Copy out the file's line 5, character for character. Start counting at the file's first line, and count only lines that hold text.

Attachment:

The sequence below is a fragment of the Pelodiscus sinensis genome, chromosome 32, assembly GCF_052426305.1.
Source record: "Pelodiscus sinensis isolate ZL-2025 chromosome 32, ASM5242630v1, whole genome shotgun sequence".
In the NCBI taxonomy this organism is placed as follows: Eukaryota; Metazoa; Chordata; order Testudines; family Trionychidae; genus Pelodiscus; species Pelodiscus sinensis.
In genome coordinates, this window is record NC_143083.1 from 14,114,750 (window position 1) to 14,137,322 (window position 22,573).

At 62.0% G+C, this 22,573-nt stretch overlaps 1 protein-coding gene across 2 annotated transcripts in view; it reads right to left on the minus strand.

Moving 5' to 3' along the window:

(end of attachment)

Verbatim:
At 62.0% G+C, this 22,573-nt stretch overlaps 1 protein-coding gene across 2 annotated transcripts in view; it reads right to left on the minus strand.